New Research Shows How ‘Atmospheric Rivers’ Wreak Havoc Around The Globe

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Atmospheric rivers are sinews of moisture from the tropics. The one pictured here appeared over the Northern Pacific on Jan. 3.
NOAA

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An “atmospheric river” is a colorful term for a sinuous plume of moisture that travels up from the tropics — a single plume can carry more water than the Mississippi River at its mouth. But new research shows that atmospheric rivers are also among the most damaging weather systems around.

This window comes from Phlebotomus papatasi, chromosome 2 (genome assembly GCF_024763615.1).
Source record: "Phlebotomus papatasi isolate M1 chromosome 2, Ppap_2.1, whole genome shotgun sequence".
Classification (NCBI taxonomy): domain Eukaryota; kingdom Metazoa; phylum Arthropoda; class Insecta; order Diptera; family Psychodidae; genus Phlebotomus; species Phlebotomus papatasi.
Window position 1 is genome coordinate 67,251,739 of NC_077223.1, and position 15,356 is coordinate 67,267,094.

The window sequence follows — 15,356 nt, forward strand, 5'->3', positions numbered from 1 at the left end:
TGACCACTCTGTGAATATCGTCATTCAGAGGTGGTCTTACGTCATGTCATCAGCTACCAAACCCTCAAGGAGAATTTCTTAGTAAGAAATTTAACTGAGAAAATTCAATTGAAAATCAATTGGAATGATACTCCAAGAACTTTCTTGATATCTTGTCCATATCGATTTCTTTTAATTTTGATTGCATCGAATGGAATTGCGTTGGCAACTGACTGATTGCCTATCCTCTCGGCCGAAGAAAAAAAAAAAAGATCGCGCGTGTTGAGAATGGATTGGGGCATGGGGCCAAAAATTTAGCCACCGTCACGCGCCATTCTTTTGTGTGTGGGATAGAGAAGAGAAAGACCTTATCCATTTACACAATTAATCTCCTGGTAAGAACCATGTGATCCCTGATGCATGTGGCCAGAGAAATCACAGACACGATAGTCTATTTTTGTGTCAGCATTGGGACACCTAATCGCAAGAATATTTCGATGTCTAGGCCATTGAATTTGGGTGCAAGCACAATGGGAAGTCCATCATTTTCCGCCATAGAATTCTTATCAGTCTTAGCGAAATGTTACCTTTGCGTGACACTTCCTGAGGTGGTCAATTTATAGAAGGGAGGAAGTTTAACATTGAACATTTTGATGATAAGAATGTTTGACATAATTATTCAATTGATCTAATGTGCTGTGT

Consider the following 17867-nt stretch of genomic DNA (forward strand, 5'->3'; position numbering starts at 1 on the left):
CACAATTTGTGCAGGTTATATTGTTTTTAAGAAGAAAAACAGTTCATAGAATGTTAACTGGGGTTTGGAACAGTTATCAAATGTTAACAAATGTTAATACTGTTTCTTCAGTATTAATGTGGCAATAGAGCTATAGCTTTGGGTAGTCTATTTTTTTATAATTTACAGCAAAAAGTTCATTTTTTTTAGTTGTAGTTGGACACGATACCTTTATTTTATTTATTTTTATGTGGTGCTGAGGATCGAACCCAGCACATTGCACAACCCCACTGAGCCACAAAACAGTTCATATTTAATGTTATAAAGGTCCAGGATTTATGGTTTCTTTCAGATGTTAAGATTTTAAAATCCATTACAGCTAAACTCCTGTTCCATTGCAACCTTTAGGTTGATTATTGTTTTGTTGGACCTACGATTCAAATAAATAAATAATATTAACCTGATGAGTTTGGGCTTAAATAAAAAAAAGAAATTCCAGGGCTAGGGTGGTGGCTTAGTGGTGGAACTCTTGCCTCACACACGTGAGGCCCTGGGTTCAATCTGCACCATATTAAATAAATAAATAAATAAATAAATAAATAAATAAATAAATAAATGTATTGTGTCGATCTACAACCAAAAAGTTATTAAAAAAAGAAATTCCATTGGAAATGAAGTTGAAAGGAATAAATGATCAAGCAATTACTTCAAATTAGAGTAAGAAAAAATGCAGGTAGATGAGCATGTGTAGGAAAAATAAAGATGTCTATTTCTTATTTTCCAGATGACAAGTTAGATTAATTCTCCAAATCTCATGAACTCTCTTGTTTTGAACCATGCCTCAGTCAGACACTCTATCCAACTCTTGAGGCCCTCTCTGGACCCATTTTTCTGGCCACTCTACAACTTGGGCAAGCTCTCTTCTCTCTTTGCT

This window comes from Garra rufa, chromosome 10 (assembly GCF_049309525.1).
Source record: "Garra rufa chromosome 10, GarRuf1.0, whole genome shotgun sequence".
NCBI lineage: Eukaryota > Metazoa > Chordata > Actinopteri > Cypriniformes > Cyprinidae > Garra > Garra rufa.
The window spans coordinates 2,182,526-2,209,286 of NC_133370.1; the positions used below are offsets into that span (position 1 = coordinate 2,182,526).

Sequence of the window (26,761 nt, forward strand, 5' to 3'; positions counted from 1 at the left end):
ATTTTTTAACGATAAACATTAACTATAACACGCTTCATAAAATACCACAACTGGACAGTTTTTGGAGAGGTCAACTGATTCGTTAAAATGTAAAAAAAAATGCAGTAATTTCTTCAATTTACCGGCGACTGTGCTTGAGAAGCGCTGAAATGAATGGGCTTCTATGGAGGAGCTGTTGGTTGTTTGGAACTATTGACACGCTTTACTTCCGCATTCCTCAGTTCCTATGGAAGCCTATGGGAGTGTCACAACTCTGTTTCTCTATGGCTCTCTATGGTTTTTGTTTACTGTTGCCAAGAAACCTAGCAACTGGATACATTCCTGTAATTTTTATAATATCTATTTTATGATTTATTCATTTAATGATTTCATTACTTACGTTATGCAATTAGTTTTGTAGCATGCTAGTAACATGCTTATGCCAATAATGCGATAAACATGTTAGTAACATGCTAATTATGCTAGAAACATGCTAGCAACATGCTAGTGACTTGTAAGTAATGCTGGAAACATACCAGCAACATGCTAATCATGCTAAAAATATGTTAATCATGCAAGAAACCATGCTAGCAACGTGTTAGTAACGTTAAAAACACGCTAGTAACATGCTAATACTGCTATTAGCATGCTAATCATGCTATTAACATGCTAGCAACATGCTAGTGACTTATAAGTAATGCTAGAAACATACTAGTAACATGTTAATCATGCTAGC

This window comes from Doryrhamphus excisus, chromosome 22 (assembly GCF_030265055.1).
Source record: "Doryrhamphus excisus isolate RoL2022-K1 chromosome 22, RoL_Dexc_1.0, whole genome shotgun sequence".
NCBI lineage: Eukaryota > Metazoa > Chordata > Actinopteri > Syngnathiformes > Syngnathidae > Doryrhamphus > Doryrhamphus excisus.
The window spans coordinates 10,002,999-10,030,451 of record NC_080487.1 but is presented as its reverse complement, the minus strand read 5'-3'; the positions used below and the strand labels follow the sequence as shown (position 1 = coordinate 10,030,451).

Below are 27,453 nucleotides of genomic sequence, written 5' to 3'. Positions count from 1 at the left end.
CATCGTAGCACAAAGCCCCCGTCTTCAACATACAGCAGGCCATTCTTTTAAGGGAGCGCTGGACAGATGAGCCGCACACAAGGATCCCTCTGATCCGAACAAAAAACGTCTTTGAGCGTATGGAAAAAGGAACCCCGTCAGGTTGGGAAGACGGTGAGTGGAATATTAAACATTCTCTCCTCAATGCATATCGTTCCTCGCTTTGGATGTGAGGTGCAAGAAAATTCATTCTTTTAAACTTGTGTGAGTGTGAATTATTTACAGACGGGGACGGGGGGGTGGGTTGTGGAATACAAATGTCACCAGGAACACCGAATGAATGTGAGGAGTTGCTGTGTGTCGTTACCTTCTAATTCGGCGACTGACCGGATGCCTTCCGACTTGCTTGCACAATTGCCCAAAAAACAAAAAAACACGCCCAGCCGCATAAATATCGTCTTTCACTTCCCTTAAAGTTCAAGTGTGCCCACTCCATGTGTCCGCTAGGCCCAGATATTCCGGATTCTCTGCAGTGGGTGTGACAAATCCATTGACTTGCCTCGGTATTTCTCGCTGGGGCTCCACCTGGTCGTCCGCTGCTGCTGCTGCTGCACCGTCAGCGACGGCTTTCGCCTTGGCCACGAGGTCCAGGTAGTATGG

The atmospheric rivers that soaked California this winter did some good — they ended an epic drought in the state.

“This has been a very active winter, atmospheric river-wise,” reports Jeff Zimmerman of the National Weather Service. “We’ve probably had 10 or more … this winter.” The norm is just a few; being a La Nina year, with cooler water in the eastern Pacific, was part of the reason for the abundance.

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